It does not work to force gratitude! It’s like spraying air freshener when the garbage is decomposing right under our noses.
A note on forgiveness
If you’ve ever felt bad that you’ve not been able to truly forgive someone in your past, take a deep breath. And forgive yourself <slight grin>. It works the same way.
People tell us to ‘forgive that person and move on’ when we have been hurt, harmed, slighted or felt like what they did to us was wrong. Usually the perpetrator has not apologized, so we carry a grudge.
Have you tried to ‘forgive and move on’? I have. It doesn’t work….Unless we take care of the parts of us that have been hurt in those events and times.
Which parts of us?
In a fascinating kind of way, we are made of a multitude of parts. That’s often why we feel conflicted about something. A part of us feels this way, and a part of us feels exactly the opposite.
A part of us knows an event is in the past and wants to move on. But another part of us (more than likely a child part or at least a younger part of us), has not yet processed, made sense of, and healed what happened. That part simply cannot move on until the wound has been cleaned.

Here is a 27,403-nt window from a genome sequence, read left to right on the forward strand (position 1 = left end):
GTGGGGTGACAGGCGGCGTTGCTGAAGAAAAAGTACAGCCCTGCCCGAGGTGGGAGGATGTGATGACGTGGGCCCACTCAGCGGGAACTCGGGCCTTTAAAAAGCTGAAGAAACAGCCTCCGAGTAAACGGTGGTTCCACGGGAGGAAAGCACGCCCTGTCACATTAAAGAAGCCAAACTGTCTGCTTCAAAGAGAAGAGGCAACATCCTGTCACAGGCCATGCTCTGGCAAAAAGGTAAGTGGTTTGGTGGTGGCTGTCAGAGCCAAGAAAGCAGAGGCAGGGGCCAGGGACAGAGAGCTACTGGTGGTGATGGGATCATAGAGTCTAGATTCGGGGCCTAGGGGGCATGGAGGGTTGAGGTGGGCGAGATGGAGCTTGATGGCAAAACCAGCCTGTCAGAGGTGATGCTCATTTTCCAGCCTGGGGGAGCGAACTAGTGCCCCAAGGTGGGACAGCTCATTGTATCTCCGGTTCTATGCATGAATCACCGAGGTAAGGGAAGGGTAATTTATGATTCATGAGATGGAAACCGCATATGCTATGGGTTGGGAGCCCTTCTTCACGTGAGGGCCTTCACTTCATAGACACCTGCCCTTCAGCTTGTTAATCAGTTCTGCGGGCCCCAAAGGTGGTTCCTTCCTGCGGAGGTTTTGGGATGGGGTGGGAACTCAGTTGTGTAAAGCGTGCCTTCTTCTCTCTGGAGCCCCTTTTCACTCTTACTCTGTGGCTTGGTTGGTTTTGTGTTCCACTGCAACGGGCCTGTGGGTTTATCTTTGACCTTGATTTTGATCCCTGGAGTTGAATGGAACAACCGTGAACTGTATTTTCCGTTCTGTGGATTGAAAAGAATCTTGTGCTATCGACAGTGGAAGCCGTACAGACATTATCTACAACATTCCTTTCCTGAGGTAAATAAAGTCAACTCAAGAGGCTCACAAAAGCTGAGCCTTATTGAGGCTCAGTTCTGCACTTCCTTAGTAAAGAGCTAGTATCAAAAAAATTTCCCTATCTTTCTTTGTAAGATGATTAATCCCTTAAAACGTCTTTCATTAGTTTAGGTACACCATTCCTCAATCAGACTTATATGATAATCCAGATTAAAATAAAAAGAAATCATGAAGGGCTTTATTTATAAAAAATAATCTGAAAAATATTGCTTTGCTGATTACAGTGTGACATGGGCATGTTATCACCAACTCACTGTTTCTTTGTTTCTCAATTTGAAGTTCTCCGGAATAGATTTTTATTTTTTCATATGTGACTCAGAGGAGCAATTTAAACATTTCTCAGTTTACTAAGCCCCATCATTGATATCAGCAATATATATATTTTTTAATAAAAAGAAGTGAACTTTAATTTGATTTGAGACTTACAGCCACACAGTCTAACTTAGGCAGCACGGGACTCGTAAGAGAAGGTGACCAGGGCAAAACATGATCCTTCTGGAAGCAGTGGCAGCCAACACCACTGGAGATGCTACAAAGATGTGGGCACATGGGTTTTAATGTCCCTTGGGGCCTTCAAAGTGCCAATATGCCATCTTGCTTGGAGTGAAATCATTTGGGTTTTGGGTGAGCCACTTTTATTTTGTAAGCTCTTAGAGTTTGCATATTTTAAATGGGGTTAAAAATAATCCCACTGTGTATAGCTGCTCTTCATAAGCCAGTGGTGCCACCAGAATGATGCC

True stories and Experiences
Too many times to count, I’ve worked with clients who said they’d forgiven someone who hurt them. Out of the blue in a session, some old feelings would show up. Anger, resentment, annoyance, frustration, irritation, a grudge, hurt, betrayal, rejection, sadness…
“But I thought I’ve dealt with this!”, they all exclaim.
When I asked how they dealt with it, it was something like:
- I wrote a letter about my feelings and burnt it
- I did a cord-cutting
- I decided to forget about it
- I decided to forgive them
Not the full answer
All the above ways may indeed be helpful, yet I’ve not come across anyone for whom that was the complete answer to truly move on.
More is needed on the emotional, subconscious front. Because the part of us that decides to move on is in the prefrontal cortex where planning, decisions, analyses, and setting goals take place. While the part of us that’s been hurt sits in the emotional brain (like the amygdala and other parts). This part could care less about decisions from a logical point. It has no access to reason and logic.